That answers something I've wondered about for a long time. I remember the days long before cell phones and some people did have phones in their cars. It was mostly important people in Limos..Plate Cap wrote:My first mobile telephone, in 1978 or so, was UHF (454-459 MHz) system, first operating on Michigan Bell's IMTS system, then later on RAM Broadcasting's system.Fingerboard Corners wrote: Then they made it illegal to listen to cell phones, whereas portable phones were legal to listen to and you had a good idea on who it might be close by on those.
Listening to the other users was easy; there were only 12 channels on each system. Some very, very interesting conversations went on....I knew someone who often drove with me, and when I was out of the car on errands, he would amuse himself by listening. He even got to know the personality of a few other users, from listening so much. There were some movers and shakers, and they had no clue on earth their calls were essentially public.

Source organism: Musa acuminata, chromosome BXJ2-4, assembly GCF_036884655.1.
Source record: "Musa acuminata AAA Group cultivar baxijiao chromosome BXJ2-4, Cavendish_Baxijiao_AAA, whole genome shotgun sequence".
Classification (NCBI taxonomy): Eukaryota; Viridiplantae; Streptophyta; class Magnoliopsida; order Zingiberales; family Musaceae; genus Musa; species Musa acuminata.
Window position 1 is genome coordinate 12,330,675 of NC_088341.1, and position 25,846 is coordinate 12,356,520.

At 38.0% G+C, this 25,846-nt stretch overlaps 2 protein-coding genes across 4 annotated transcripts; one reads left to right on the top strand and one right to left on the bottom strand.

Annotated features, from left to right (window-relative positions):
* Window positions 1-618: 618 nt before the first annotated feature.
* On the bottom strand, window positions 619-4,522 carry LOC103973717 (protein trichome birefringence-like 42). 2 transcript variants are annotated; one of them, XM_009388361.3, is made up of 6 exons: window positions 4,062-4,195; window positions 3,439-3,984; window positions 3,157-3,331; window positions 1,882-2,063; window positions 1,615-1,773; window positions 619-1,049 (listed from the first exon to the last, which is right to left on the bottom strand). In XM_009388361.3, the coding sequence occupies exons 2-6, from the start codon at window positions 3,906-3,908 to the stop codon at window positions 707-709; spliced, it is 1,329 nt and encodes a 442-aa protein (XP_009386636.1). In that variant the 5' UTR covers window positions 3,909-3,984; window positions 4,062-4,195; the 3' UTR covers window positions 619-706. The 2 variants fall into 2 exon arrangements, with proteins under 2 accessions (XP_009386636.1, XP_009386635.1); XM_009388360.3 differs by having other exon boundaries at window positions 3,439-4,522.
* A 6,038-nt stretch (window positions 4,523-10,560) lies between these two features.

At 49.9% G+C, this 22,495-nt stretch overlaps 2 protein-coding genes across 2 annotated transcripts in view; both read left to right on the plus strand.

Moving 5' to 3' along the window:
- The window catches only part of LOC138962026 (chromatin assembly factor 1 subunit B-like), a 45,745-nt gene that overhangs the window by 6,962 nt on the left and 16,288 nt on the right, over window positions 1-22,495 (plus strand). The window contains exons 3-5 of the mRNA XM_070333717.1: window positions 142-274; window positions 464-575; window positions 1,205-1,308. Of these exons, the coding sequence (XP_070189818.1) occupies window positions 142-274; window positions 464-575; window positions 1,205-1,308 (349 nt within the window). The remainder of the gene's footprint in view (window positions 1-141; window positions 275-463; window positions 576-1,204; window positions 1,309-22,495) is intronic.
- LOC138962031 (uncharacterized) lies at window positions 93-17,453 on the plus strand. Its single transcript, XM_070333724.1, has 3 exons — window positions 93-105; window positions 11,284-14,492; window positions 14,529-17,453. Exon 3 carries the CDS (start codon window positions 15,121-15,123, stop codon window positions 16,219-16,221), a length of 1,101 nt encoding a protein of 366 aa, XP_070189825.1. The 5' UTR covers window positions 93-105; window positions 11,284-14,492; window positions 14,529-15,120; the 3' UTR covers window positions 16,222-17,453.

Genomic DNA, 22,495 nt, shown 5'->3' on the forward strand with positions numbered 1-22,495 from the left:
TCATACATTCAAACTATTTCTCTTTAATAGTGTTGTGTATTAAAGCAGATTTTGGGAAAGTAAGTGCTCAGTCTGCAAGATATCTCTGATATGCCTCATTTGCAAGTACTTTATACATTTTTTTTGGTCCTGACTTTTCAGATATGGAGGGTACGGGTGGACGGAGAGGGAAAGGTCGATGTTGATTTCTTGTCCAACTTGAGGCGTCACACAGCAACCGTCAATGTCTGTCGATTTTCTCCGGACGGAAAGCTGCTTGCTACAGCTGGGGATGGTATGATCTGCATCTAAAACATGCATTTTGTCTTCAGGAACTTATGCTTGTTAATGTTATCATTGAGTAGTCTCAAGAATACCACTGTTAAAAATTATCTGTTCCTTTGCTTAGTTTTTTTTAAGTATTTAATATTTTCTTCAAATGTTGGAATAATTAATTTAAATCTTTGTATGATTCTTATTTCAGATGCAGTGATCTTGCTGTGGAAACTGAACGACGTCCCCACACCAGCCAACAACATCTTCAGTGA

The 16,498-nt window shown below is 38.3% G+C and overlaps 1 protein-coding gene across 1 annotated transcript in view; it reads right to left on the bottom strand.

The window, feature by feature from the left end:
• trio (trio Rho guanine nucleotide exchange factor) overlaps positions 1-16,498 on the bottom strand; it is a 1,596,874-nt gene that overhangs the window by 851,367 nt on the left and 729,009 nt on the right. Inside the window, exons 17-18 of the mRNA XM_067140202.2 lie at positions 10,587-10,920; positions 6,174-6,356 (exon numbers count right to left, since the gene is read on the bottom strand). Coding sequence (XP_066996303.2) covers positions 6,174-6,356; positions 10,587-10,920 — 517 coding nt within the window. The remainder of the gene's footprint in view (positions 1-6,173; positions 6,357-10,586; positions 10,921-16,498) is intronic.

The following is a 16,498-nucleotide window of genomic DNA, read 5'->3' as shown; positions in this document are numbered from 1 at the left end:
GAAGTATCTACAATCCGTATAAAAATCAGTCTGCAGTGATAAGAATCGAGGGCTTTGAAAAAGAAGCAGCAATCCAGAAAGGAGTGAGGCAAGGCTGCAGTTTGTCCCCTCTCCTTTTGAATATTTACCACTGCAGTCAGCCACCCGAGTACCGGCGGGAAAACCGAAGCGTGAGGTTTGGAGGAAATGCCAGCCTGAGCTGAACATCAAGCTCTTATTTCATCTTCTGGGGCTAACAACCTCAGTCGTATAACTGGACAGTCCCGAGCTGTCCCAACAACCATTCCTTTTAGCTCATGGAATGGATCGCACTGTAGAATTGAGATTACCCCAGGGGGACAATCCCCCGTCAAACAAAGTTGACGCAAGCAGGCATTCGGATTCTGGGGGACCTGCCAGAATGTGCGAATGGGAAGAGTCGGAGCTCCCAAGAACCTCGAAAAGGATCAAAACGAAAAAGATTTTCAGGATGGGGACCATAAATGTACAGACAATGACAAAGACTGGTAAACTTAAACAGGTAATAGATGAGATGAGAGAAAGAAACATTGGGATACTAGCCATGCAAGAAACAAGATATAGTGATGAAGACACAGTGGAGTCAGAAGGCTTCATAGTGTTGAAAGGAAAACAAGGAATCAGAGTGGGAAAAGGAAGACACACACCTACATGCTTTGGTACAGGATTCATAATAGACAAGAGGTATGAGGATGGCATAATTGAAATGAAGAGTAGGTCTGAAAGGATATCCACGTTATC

If you are doing the math in your head, you're right....24 simultaneous conversations on UHF, and another 13 on VHF....the 28th person in southeast Michigan trying to make mobile call couldn't.
Cellular didn't come into viable use in the area until about 1981 or so; I get a kick out of the 'kids' at the Verizon store that think mobile telephony started with cellular bag phones. It was a difficult transition from IMTS to cellular, as the cellular build out was rather slow.
The forerunner to what is now Verizon here, "Detroit Cellular Telephone Company" was especially slow to build out, choosing tall sites (and therefore not a lot of channel reuse) and ended up suing and winning the right to place their customers on Ameritech's system, pretending all the while the service was coming from them.
Was the range on those devices limited to line of sight from a single tower?